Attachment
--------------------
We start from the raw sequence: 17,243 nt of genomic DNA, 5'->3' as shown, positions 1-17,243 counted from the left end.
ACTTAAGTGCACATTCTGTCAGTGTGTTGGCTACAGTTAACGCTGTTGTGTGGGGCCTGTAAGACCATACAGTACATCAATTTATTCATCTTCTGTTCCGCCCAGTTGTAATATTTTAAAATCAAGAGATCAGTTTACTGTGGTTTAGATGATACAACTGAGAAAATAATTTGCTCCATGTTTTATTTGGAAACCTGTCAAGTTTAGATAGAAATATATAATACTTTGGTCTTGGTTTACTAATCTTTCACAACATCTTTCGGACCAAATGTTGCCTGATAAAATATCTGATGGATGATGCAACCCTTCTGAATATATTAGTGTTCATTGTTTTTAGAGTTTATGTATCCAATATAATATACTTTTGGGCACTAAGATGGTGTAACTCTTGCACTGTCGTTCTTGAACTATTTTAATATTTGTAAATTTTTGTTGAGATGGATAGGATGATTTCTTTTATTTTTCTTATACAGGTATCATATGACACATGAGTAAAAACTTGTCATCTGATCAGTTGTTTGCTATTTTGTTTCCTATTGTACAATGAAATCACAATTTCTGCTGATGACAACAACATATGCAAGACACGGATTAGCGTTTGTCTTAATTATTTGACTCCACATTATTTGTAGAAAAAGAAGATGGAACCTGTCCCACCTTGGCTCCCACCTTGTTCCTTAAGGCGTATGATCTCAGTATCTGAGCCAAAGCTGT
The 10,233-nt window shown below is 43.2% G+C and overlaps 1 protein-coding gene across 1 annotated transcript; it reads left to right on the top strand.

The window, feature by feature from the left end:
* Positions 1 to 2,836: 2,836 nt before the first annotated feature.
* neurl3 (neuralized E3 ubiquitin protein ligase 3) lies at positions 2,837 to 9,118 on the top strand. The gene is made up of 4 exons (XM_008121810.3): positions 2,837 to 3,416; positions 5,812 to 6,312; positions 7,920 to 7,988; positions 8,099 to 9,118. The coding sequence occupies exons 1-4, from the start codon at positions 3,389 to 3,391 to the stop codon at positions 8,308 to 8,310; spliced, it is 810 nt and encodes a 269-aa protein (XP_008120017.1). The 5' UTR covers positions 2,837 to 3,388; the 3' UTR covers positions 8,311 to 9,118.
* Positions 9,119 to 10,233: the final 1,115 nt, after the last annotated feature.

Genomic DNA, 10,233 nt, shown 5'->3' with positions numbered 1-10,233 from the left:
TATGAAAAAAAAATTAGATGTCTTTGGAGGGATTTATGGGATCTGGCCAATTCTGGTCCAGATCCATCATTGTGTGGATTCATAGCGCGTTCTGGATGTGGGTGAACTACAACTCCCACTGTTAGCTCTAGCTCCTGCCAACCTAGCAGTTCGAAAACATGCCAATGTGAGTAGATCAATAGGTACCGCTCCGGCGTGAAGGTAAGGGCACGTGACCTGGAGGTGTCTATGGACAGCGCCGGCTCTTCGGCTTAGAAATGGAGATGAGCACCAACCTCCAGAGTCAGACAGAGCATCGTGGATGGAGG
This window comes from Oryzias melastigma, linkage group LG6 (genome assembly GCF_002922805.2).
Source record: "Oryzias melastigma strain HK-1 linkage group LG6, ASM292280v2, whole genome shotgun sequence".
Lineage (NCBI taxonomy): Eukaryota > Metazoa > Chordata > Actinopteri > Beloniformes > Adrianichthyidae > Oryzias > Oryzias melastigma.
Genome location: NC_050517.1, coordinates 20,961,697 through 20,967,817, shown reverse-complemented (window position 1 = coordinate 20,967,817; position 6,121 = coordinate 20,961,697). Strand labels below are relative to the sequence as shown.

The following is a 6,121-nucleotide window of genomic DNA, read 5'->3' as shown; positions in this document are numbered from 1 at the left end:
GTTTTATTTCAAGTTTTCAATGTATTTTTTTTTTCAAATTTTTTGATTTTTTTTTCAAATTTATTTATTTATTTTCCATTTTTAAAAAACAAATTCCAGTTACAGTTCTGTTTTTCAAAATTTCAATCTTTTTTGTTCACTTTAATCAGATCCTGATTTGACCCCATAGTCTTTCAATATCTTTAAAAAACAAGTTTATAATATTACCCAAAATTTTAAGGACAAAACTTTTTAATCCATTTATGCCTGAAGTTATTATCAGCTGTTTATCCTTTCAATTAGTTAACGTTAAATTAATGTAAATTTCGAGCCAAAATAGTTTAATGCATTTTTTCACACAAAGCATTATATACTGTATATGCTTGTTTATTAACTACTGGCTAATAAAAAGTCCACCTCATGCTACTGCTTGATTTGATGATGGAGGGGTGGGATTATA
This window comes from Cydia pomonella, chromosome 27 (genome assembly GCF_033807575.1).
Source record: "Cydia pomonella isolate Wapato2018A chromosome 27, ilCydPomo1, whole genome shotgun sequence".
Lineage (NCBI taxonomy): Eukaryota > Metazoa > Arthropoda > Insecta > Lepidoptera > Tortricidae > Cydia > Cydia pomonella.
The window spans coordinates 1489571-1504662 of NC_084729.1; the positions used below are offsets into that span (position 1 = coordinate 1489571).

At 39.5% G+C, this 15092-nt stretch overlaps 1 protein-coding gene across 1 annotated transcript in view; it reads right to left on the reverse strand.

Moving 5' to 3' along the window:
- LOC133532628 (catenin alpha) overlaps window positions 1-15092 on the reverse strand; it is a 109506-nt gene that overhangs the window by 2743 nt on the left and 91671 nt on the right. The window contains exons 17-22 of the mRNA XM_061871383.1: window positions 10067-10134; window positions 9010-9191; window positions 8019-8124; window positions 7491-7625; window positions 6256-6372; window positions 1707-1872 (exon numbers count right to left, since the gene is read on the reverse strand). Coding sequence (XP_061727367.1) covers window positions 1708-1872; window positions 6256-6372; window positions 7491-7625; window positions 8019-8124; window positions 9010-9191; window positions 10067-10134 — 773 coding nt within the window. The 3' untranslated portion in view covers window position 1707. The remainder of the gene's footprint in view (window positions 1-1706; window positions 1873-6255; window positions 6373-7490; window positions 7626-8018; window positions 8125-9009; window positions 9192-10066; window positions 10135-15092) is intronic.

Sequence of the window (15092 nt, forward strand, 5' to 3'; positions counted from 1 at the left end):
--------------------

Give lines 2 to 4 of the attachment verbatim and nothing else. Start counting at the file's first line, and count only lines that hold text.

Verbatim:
ACTTAAGTGCACATTCTGTCAGTGTGTTGGCTACAGTTAACGCTGTTGTGTGGGGCCTGTAAGACCATACAGTACATCAATTTATTCATCTTCTGTTCCGCCCAGTTGTAATATTTTAAAATCAAGAGATCAGTTTACTGTGGTTTAGATGATACAACTGAGAAAATAATTTGCTCCATGTTTTATTTGGAAACCTGTCAAGTTTAGATAGAAATATATAATACTTTGGTCTTGGTTTACTAATCTTTCACAACATCTTTCGGACCAAATGTTGCCTGATAAAATATCTGATGGATGATGCAACCCTTCTGAATATATTAGTGTTCATTGTTTTTAGAGTTTATGTATCCAATATAATATACTTTTGGGCACTAAGATGGTGTAACTCTTGCACTGTCGTTCTTGAACTATTTTAATATTTGTAAATTTTTGTTGAGATGGATAGGATGATTTCTTTTATTTTTCTTATACAGGTATCATATGACACATGAGTAAAAACTTGTCATCTGATCAGTTGTTTGCTATTTTGTTTCCTATTGTACAATGAAATCACAATTTCTGCTGATGACAACAACATATGCAAGACACGGATTAGCGTTTGTCTTAATTATTTGACTCCACATTATTTGTAGAAAAAGAAGATGGAACCTGTCCCACCTTGGCTCCCACCTTGTTCCTTAAGGCGTATGATCTCAGTATCTGAGCCAAAGCTGT
The 10,233-nt window shown below is 43.2% G+C and overlaps 1 protein-coding gene across 1 annotated transcript; it reads left to right on the top strand.

The window, feature by feature from the left end: